torsdag 26 september 2013

The Hipster's Guide to Italian Coffee, intro

For a while now I've wanted to develop a digital guide to Italian coffee (one of my big life passions). I've had the silly word-play title "The Hipster's Guide to the Galaxy" kicking around for a while, and decided that the Italian coffee application could fit under that umbrella.

Real concept development of this idea started last Friday, when I was sketching ideas for how to navigate through all the different types of coffee, and considering the hierarchical structure. Based on experience I gathered during my thesis project (here), I wanted to encourage a exploratory navigation through the application, and probably a flat hierarchical structure.

I realize that this is not a new app-concept, and have already checked out a few of the ones that are available on Google Play. However, those are often pretty utilitarian in their looks, and at least a few of them seem to be aimed more at the home espresso machine owner, than my target group: the trend-sensitive hipster that wants to stump the local super-smug, fixie-riding, arm-tattooed barista.

This left me deciding to go with a side-menu navigation, with a list of the different types of coffee. Since I want the app to be a bit eye-catching, rather than utilitarian, I decided to test out a few different graphical styles. I played around with different illustrations as well, but couldn't really find the tone. In the end I found this inspiring poster on called Exceptional Expressions of Espresso, by the Pop Chart Lab, and decided to incorporate that into my prototype, just for mock-up purposes. The idea is to replicate a similar kind of visual language going forward, but with illustrations that are a bit more flat (and of course non-copyright infringing).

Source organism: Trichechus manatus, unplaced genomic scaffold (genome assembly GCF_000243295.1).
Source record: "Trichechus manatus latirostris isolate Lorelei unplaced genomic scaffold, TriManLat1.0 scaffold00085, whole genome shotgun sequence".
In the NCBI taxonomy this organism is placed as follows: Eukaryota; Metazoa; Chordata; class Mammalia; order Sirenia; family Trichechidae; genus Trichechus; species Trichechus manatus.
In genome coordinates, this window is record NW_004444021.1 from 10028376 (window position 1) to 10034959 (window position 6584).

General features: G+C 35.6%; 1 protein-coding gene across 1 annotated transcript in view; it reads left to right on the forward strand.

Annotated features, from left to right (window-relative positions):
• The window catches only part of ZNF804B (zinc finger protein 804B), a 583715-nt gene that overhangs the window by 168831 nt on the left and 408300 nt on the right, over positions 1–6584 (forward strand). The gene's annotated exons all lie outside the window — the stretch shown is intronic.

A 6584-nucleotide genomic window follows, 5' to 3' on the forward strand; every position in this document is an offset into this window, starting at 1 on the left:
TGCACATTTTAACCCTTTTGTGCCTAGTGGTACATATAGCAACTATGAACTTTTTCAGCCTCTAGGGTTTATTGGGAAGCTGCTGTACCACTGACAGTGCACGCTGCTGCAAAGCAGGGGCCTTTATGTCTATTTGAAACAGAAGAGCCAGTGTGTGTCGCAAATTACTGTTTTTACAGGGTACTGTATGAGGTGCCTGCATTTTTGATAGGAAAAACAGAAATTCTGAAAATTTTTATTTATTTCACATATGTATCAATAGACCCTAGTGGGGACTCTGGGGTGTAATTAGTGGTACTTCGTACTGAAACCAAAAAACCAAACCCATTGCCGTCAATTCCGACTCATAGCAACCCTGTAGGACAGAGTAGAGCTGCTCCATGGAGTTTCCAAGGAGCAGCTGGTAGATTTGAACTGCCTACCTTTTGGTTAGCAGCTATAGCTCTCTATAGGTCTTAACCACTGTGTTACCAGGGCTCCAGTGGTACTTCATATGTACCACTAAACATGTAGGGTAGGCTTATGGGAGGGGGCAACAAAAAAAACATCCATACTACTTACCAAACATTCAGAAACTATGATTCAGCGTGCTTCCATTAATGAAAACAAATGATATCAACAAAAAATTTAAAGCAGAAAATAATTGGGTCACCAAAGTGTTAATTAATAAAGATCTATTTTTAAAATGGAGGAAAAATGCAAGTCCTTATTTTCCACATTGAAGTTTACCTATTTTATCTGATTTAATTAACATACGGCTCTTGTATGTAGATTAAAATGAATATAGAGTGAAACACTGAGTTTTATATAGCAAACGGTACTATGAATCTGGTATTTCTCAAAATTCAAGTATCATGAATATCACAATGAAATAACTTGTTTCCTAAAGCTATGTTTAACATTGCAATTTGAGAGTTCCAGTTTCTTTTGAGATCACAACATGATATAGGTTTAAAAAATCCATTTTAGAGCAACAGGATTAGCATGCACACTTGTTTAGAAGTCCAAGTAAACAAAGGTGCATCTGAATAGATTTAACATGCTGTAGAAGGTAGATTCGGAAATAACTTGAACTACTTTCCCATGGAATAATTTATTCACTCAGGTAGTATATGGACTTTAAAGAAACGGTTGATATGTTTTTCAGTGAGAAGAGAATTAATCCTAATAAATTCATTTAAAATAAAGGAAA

Final result after almost two days of work can be seen below:

- user test on someone (urgently), something that's difficult when you're home alone developing
- add a bunch of more variations of coffee, and also expand the descriptions
- replace all the "borrowed" material from the coffee poster with my own beautiful Inkscape-products

PS. If you have the IP rights of the poster, and you don't want it featured on this site, drop me a line and I'll remove the images.

onsdag 25 september 2013

Bollspel, game design part 3

Today has so far been filled with thinking about keeping the player in the "flow channel" (discussed here, among other places). After Thomas' observations of his girlfriend playing we can conclude that the player behavior is (of course, as always!) different from what we had expected. So how do we design more levels, which bit by bit should raise the difficulty level, while at the same time allowing for a number of different play styles?
Expect a follow-up later this afternoon / tomorrow.

måndag 23 september 2013

Bollspel, game design part 2

Day three of our tiny game design workshop: since we've experienced a number of problems with the bouncing(!) in the Construct 2 game engine, Thomas has started to mock-up a prototype in Unity, to see if the physics there work better.
In the meantime I've put together another level, and cleaned up the graphical look. Gone are the block dividers, that made the game resemble the old Windows 95 game Chip's Challenge.

The first draft of the game is playable at

fredag 20 september 2013

Bollspel, game design part 1

Together with Thomas Rogowiec (blog here), we started to develop a game based on a simple concept proposed by him. The idea, quite simply, is to shoot a ball through a room, and out via an exit. The project started yesterday afternoon with some concept sketches, and today developed into a first primitive digital prototype with six rooms. The digital prototype was quickly put together with the use of the quick-and-dirty game engine Construct 2.